This article is about the expressionist painter from Silesia. For the painter of the same name from Halle, Saxony-Anhalt, see Otto Müller (painter). For other people named Otto Mueller, see Otto Müller.
During World War I he fought as a German soldier in France and Russia. After the war he became a professor at the academy of arts (Akademie der Bildenden Kunste) in Breslau where he taught until his death on 24 September 1930. Johnny Friedlaender and Isidor Ascheim were among his pupils there.
In 1937 the Nazis seized 357 of his works from German museums, since the pictures were considered to be degenerate art.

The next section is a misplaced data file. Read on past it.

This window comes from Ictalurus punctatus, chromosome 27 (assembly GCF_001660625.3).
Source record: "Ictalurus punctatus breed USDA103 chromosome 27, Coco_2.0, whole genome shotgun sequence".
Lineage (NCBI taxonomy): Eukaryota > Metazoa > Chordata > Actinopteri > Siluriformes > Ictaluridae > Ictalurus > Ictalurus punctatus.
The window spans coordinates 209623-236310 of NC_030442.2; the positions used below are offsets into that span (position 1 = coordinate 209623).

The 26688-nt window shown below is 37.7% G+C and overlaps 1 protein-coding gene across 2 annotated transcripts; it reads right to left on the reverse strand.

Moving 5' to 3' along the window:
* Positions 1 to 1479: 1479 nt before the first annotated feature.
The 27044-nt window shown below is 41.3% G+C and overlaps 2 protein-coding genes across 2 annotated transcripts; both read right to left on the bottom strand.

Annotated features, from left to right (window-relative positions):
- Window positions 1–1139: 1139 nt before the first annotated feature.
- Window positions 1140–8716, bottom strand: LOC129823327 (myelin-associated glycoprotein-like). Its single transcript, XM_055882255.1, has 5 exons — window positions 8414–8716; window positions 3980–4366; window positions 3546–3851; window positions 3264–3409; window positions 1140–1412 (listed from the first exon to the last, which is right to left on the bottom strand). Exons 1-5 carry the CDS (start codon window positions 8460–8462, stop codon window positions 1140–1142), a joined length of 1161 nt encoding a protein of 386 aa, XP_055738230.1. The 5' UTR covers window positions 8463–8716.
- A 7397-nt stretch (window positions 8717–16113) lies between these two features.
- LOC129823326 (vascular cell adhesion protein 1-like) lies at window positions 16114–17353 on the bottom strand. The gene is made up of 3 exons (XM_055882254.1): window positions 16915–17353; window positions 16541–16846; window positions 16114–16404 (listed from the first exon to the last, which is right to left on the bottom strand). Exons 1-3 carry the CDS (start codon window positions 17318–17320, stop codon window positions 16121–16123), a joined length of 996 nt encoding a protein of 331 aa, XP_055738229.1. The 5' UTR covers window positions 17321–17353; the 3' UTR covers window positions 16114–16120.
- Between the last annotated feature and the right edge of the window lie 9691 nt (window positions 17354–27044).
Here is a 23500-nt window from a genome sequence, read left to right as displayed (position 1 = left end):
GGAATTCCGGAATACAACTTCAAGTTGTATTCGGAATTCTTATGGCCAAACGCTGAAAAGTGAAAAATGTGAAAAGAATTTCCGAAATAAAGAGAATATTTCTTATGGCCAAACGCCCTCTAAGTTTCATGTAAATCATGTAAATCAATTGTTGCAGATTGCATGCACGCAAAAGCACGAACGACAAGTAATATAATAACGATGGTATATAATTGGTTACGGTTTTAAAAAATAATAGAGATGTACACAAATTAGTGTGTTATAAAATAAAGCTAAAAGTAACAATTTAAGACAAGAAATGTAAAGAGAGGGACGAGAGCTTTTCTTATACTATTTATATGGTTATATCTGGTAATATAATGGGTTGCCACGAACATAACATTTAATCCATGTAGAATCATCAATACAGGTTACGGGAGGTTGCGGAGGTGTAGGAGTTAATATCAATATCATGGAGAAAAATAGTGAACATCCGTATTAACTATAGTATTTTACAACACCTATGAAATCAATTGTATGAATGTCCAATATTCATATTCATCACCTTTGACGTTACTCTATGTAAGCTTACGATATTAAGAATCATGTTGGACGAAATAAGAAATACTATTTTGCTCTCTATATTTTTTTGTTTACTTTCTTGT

Mueller was one of the most lyrical of German expressionist painters. The main topic of Mueller's works is the unity of humans and nature; his paintings emphasize a harmonious simplification of form, colour and contours. He is known especially for his characteristic paintings of nudes and Romani (Gypsy) women; his nickname was "Gypsy Mueller" and his mother was perhaps Romani. The medium he preferred for his paintings was distemper on coarse canvas, which produced a mat surface. Altogether his printmaking amounted to 172 prints, nearly all of them lithographs, but including a few woodcuts and etchings.